The Spark

the Voice of
The Communist League of Revolutionary Workers–Internationalist

“The emancipation of the working class will only be achieved by the working class itself.”
— Karl Marx

Abortion Pill Plus Criminalization Equals Danger

Jul 18, 2022

Following the Supreme Court’s decision to overturn Roe v. Wade, abortion is now banned in Alabama, Arkansas, Mississippi, Missouri, Oklahoma, South Dakota, Texas, West Virginia, and Wisconsin. Almost half of U.S. states are expected to allow either abortion bans or severe limits on abortion to take effect in the near future.

Taking pills to end a pregnancy is expected to increase because of these abortion bans. Called “Medical Abortion", “Medication Abortion” or “Self-Managed Abortion,” an estimated fifty-four percent of abortions happened using this method in 2020 according to the Guttmacher Institute.

The medication can be taken at home and does not involve a medical procedure. It has been argued that abortion pills could prevent women from going back to the era of coat hangers in this post-Roe world. In fact, medication abortion is definitely not a safe substitute for legal abortion, for many reasons.

First, medication abortions are documented in multiple studies to have four times the complication rates of medical procedures. In about 5% of cases, there are serious complications. So, taking the abortion pills is not without risk.

In addition, risk is amplified in cases where the abortion pill is taken in a state with an abortion ban. The details of how these pills work points out why a trip to the emergency room might become necessary.

Taking pills to end a pregnancy involves a two drug combination, taken one or two days apart. One is mifepristone, a synthetic steroid that blocks the hormone progesterone. Progesterone is necessary for a pregnancy to continue. The other is misoprostol, a medication that causes intense cramping in the uterus and bleeding that builds in intensity and then tapers off.

According to the FDA, these medications are not safe for women with an IUD, a history of bleeding problems or with an ectopic pregnancy.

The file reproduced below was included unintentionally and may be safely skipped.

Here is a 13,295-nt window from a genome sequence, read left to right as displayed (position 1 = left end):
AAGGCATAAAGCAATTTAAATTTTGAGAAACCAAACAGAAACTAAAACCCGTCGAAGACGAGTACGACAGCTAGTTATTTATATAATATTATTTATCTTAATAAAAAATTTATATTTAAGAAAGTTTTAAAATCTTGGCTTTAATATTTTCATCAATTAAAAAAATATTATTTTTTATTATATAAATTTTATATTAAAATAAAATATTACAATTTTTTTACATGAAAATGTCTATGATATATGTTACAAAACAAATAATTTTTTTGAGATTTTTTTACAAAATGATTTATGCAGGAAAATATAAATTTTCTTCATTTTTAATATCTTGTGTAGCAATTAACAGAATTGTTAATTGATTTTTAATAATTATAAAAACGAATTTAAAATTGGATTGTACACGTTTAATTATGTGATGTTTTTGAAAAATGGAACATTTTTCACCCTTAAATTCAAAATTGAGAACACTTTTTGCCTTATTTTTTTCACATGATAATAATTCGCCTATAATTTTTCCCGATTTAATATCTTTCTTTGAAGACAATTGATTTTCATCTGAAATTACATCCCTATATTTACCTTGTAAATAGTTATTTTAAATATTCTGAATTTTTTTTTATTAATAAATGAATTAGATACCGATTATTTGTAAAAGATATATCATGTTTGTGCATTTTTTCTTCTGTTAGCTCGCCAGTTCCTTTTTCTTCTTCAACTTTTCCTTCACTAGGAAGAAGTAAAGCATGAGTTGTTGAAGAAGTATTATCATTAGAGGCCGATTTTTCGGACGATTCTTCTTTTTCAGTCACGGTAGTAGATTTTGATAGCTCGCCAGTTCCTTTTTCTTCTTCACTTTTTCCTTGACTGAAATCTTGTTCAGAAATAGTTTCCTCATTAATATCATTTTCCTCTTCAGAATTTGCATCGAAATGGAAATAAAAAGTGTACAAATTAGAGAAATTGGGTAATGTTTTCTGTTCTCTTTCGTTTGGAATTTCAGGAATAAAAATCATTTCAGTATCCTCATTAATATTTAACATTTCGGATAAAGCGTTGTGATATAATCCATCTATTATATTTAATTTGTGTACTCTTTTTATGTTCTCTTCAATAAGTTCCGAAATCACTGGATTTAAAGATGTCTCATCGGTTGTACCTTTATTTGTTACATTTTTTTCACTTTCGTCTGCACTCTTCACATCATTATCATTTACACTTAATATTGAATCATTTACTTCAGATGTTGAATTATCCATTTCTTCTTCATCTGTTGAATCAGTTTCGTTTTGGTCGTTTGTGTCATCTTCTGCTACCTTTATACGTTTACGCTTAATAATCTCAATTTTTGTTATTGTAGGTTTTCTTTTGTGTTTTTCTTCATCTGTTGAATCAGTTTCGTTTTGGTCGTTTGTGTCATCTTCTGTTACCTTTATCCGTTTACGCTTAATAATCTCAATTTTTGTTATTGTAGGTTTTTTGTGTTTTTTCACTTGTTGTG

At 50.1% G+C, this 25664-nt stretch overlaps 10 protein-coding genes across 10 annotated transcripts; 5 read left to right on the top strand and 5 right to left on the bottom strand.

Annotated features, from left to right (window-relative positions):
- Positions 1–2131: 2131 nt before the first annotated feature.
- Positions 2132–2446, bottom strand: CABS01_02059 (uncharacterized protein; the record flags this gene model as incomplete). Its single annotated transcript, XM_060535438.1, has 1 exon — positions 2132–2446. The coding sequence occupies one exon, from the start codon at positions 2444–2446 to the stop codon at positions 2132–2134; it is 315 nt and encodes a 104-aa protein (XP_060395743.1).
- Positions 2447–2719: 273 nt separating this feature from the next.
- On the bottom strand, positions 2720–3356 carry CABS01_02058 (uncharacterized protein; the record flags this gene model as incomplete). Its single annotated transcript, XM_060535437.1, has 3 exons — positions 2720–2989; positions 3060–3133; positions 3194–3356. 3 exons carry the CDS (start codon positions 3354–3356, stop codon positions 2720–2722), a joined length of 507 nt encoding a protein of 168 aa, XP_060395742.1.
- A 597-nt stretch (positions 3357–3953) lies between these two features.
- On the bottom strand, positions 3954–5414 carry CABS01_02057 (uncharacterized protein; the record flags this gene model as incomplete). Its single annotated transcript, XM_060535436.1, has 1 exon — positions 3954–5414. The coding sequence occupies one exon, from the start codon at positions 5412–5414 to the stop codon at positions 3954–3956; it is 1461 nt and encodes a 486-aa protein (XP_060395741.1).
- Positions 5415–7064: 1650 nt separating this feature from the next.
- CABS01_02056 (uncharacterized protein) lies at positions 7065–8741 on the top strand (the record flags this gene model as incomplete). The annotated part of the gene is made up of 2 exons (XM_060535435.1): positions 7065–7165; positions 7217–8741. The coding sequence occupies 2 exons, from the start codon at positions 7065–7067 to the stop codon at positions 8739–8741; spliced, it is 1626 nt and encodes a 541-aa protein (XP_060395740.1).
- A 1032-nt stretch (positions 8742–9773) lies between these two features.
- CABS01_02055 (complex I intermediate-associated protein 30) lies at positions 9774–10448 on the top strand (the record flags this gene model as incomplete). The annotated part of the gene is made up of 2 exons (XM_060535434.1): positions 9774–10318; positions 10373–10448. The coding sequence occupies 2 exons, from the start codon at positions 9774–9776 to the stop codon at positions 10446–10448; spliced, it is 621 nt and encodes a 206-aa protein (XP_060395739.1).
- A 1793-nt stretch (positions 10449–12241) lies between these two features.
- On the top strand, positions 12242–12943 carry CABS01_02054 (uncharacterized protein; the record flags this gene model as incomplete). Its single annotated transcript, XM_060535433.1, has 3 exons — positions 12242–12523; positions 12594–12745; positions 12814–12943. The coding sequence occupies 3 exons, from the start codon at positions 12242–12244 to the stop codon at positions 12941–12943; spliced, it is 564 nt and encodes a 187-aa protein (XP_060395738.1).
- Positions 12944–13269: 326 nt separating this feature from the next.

If there is heavier than expected bleeding or the abortion is unsuccessful, the patient needs medical care. Women in states where abortion is illegal will risk facing criminal charges if they seek medical care after complications of a medication abortion.

Roughly one million abortions happen each year in the U.S. At a 5% complication rate, that translates to potentially 50,000 women facing complications and needing to go to the emergency room.

A just-released study in the New England Journal of Medicine looked at medical care for miscarriages since the passing of the “Texas 6 Week/Heart Beat” abortion ban in September of 2021. Since the medical symptoms for miscarriages and failed abortion attempts can be the same, this study is an important comparison.

The study found women in Texas in the middle of miscarriages are being denied treatment for sepsis—an infection of the bloodstream that can kill. The reason? The heartbeat of the detached and dying fetus has not yet stopped, so care for the woman is delayed!

The lead author of the study said, "What we have seen in Texas could very well be a preview of what we will see elsewhere…. Abortion bans create a climate of fear for providers."

Dr. Lorie Harper, chief of maternal-fetal medicine at the University of Texas at Austin, explained to a reporter that doctors are waiting until pregnant mothers are in "heart failure, waiting until hemorrhaging, waiting until a patient needs to be intubated, or is [having organ failure.] … Not every patient who becomes that critically ill will recover."

The chipping away at access to abortion that started soon after the 1973 Roe v. Wade ruling was horrendous, but with Roe in place, abortion-related deaths dropped dramatically compared to pre-Roe days.

The overturning of Roe will again lead to the preventable deaths of women—especially working class and poor women. The very mobilization that is needed to turn this horrendous situation around could be the spark that lights the flame of revolt in a U.S. working class that is majority female.